Helping the beggars: Which Approach Is Better?
The story which I read was The Beggar, written by Anton Pavlovich Chekhov. The action takes place in Saint Petersburg, Russia, in the late 19th Century at the home of a lawyer and at the ticket booth of a theater. There is a lawyer who helps the beggar whose name is Lushkov. One day Skvortsov, the lawyer, saw a beggar who was saying I haven’t eat any tasted food for three days, and I had been a school master but I lost my job I was the victim of false witness. But he remembered he had seen this man before and he was saying different things about his early life. And he scold him by saying you are a liar you can work but you are begging here. Then Lushkov told the real story. After listening him the lawyer offered him a job, and he agreed to chop wood. Skvortsov believes that honest labor will reform Lushkov. Olga, his cook on the other hand, helps Lushkov without making demands on him. Actually, she roundly scolds him with a sharp tongue, but she ends up chopping the wood for him. Whose approach to helping the needy is better, Skvortsov’s or Olga’s? This is an important question. The author does not answer it; nor does he preach in favor of one approach or the other.
To answer this question first we should think about these questions. Who are the beggars? What do they do? The term beggar means a person that begs for money and/or food. It does not mean the same as homeless or poverty stricken. Many such people do not beg, but make their living by other means. A wealthy person can be a beggar if he sits on a street corner and asks people to give him money. How they beg? The beggar is usually quite clever and even cunning. He has many ways and means of begging. He may go about as a pretended sadhu. He keeps a bowl in hand and chants a few blessings. He deceives the ladies. He may sing some holy songs and his musical instrument. Then he is sure of a good living. The children and women welcome such type of beggar. If he has a good voice, he earns a lot. The beggar may sit just by the roadside. He may pretend to be deaf or blind. If he is actually blind, he may cry his blindness. Thus he rouses pity of people. In some cases he may have a child or two who are clad in dirty rags. They cry and weep as if starving.
What about my country? Turkish beggars, including children, often work in groups with their families or friends. At some intersections outside the city, I’ve had kids come up to my window and cry and wail like they’re about to die until I gave them some money. Then they stopped, calmly walked to the next car, and started wailing again. I heard that one of the beggars in my hometown, Konya, has many houses, villas etc. Everybody in Konya knows him you can see him everywhere sometimes he beg for money sometimes he just sits somewhere and talks to himself.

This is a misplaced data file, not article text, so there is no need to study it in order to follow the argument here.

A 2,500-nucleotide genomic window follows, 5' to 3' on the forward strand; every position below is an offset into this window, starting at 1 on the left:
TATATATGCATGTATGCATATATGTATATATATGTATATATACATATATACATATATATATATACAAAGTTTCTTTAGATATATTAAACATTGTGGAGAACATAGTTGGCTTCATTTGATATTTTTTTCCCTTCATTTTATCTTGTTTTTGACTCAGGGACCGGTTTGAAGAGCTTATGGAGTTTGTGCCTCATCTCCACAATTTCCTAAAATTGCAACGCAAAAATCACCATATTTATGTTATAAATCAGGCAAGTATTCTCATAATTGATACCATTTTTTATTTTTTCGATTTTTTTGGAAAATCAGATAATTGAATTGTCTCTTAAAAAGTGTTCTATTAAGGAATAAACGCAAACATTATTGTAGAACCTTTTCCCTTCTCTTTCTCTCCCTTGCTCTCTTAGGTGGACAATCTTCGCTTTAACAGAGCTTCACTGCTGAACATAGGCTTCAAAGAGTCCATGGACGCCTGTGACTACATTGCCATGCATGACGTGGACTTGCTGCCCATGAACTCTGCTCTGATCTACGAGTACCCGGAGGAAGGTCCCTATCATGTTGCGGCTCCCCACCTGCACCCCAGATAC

Just like anybody else, Skvortsov despises beggars. He has sound reasons, as anyone will demonstrate. As a reminder of the general attitude towards beggars, we can also read “Why are Beggars Despised?” by George Orwell. Beggars are universally despised, as Orwell says, because there is no actual “work” that they do. “…They are parasites, worthless in their very nature.” The key point here is that most people don’t believe they are really poor or inneed of money. As passed in the Chekov’s story most beggars are saying lies to convince them. Skvortsov offers to let Lushkov chop some wood for him, satisfying his work ethic and, at the same time, doing it for Lushkov’s good, as he tells himself.
In my opinion we can decrease the number of beggars if we really persist on. There are a lot of research about it we can find some solutions in them. Especially in India the problem is very big so researchers try to solve it. Actually, to my country and other Muslim societies, if we follow the rules of Islam truly we don’t need to do anything else. Because Islamic way of life requires giving alms and charities ın order to balance the incomes. But people don’t care about much and most of the Islamic countries face with the economic inequity.
Coming back to the story, after about two years later they meet again. He told the truth. “Do you know, sir, I never chopped a single log for you – she did it all!”By saying this Lushkov credits Olga for the change in his life. “I only know that what she said and the noble way she behaved brought about a change in my soul, and I shall never forget it.” But I don’t think it is as simple as that. Without denying the noble actions of Olga, it may be well to consider who initiated the entire process. Olga would never have met Lushkov if Skvortsov hadn’t brought him over to chop wood. Without Olga, perhaps Skvortsov’s experiment might have failed. Lushkov would have been unable to chop wood, Skvortsov would have got angry, and probably kicked him out.
I think each did well in their individual way; that is the only fair conclusion. The combined efforts of various people, some visible, some not so visible, produce the overall results. Neither blame nor credit can be attributed to any one person.
As a conclusion the beggars are idlers. They cause a great loss of labor and industry to the nation. Their manual labor could have been better utilized in factories or mills. They would have produced useful work. The healthy beggars should not give any alms. They should be discouraged in every ways so that they may become the useful members of the society. And the unhealthy beggars should be supported by the charities and they should be directed to social welfare centers.